I'm used to City of Salem officials doing stuff that makes me scratch my head in bafflement.
In fact, it's amazing that I've got any head hair left, given the many "what the hell is going on here?" moments those of us who follow goings-on at City Hall have been exposed to recently.
-- Cutting down the five beautiful U.S. Bank trees for no good reason.
-- Trying to take over part of Riverfront Park for an access road to a private development.
-- Planning to install downtown parking meters without first talking to businesses there.
-- Demolishing historic Howard Hall against the recommendation of the Historic Landmarks Commission.
--Letting Salem Hospital go ahead with building a parking lot and clear-cutting an urban forest even though a legal ruling went against the City.
-- Persisting in plans for a way-overpriced Police Facility in the face of citizen opposition.
-- Doing away with the duly-selected downtown organization.
-- Working to foist an unneeded $430 million third bridge on local taxpayers even though fixing the current bridges would cost way less and accomplish way more.
The head-scratching craziness goes on and on. Salem's Mayor, City Manager, city councilors, and others just keep on coming up with notions that don't pass a reasonable person's make-sense test.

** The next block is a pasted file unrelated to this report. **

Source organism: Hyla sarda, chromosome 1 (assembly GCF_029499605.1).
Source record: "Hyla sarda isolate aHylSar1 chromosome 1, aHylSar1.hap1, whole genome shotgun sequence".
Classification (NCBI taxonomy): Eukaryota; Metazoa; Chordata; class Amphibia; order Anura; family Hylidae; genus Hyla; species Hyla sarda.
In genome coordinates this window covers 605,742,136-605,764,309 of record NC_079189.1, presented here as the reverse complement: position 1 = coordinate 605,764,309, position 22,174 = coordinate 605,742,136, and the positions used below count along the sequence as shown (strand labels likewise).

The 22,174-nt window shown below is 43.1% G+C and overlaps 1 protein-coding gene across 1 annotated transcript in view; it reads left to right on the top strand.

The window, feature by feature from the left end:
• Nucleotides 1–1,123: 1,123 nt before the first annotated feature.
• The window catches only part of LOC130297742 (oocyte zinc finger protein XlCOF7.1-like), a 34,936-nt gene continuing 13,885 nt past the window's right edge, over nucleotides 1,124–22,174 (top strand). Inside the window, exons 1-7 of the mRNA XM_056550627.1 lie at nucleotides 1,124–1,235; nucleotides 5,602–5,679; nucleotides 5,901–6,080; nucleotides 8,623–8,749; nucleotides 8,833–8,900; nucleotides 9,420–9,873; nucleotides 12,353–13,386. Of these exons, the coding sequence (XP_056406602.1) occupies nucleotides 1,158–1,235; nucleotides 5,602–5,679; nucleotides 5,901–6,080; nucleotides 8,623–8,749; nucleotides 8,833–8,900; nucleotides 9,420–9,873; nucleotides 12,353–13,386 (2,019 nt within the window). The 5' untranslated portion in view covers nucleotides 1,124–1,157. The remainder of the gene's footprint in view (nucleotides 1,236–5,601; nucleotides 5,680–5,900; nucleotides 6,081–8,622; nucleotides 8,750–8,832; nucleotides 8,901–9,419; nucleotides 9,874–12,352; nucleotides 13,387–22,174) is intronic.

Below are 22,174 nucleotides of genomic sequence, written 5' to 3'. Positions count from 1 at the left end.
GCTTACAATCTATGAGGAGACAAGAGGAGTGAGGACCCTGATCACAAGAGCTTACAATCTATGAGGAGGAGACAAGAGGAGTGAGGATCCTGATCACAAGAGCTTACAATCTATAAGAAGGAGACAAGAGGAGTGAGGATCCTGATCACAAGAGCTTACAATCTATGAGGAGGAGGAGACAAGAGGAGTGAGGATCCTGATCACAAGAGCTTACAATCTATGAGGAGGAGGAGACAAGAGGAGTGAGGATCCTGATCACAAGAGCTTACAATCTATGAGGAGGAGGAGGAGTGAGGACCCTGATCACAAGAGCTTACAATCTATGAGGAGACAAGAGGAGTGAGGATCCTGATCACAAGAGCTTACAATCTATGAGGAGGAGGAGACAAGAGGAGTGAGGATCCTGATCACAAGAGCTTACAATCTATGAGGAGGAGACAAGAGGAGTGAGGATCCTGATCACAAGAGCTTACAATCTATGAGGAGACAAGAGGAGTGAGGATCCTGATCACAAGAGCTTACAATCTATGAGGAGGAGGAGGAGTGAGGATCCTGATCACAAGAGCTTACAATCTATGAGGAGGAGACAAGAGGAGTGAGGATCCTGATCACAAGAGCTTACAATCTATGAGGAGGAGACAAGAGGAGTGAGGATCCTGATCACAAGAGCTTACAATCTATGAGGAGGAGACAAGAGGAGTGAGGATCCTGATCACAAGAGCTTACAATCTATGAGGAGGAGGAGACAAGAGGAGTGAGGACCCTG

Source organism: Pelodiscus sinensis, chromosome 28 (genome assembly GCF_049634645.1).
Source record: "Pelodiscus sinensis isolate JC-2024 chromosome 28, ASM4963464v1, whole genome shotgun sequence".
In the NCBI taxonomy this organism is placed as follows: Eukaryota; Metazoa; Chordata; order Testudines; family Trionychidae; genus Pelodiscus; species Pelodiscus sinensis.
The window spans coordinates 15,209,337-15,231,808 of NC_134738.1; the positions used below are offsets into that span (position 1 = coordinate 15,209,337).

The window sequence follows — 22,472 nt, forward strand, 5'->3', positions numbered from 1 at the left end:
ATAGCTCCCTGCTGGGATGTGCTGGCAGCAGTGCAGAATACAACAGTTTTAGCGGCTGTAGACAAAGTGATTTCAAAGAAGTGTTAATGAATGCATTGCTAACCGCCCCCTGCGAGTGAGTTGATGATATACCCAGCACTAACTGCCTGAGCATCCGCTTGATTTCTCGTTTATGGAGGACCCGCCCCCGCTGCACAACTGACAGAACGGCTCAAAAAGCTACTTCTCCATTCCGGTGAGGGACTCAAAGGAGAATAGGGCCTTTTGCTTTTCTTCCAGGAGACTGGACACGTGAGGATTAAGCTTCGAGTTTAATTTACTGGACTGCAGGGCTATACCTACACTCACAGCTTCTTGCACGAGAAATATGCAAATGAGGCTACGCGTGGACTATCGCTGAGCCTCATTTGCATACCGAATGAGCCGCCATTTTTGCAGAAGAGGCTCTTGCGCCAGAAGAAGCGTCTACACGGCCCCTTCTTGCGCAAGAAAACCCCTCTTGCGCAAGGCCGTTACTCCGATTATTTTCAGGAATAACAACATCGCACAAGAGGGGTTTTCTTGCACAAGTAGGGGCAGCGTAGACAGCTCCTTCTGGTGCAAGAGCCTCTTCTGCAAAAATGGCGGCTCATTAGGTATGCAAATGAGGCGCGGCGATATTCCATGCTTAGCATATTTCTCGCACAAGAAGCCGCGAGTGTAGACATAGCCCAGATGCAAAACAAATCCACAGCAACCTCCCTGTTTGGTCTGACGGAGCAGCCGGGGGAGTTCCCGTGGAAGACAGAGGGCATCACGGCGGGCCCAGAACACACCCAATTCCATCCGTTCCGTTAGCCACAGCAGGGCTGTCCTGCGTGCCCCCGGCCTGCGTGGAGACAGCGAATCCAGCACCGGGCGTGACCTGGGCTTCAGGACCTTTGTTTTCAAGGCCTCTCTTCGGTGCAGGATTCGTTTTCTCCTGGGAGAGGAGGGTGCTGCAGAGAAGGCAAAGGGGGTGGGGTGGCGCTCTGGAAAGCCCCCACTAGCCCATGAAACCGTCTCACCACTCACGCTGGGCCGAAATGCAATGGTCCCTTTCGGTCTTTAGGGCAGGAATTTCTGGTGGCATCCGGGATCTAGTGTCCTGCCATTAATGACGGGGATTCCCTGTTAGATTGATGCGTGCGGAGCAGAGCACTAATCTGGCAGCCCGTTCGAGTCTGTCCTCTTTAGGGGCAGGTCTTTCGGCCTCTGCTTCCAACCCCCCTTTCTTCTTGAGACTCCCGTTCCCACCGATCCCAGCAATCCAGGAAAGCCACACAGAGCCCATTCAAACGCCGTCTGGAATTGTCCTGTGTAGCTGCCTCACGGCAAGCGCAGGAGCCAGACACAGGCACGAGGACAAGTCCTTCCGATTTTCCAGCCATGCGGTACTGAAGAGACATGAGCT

Here's another to add to the what the hell...? list. All I know is what was shared in a City of Salem Facebook post today. It sure sounds decidedly sleazily suspicious.
I've bold-faced the passages that set off alarm bells in my Sleaze Detector.
Salem’s Urban Renewal Agency Board on Monday, March 9, will be asked to approve an agreement that would authorize a performance-based grant of up to $749,999 to a developer of the former Boise Cascade site.
The developer, Salem LTC Properties, intends to purchase a portion of the property known as the North Block from its private owners. The site is east of the railroad tracks at the former industrial property, which is now part of a master plan called Pringle Square.
Salem LTC is a subsidiary of Milwaukie-based Marquis Companies. The developer’s plans call for a 38,000-square-foot acute rehabilitation center and 24,000-square-foot office building. Construction of the $11.6 million rehabilitation center is expected to start by spring 2016.
The grant structure is based on performance. Only the additional property taxes generated by development -- which would ordinarily go to the urban renewal area -- would be paid to the developer as an incentive to build the project. The grant only applies to rehabilitation center, not the office building.
The grant guidelines were approved by the urban renewal agency’s board in January.
Salem’s aspirations to buy 3.8 acres for an expansion for Riverfront Park also depend on offering the performance grant.
In January 2014, the city entered into a purchase and sale agreement to buy riverfront property for a park expansion. Offering a performance grant is a condition to close on the sale. The deal is scheduled to close no later than March 31.
Urban renewal agency staff have recommended that the board approve the development agreement with Salem LTC Properties.
The urban renewal agency board meets just before the Salem City Council meeting at 6:30 p.m., Monday, at the Vern Miller Civic Center, 555 Liberty Street SE.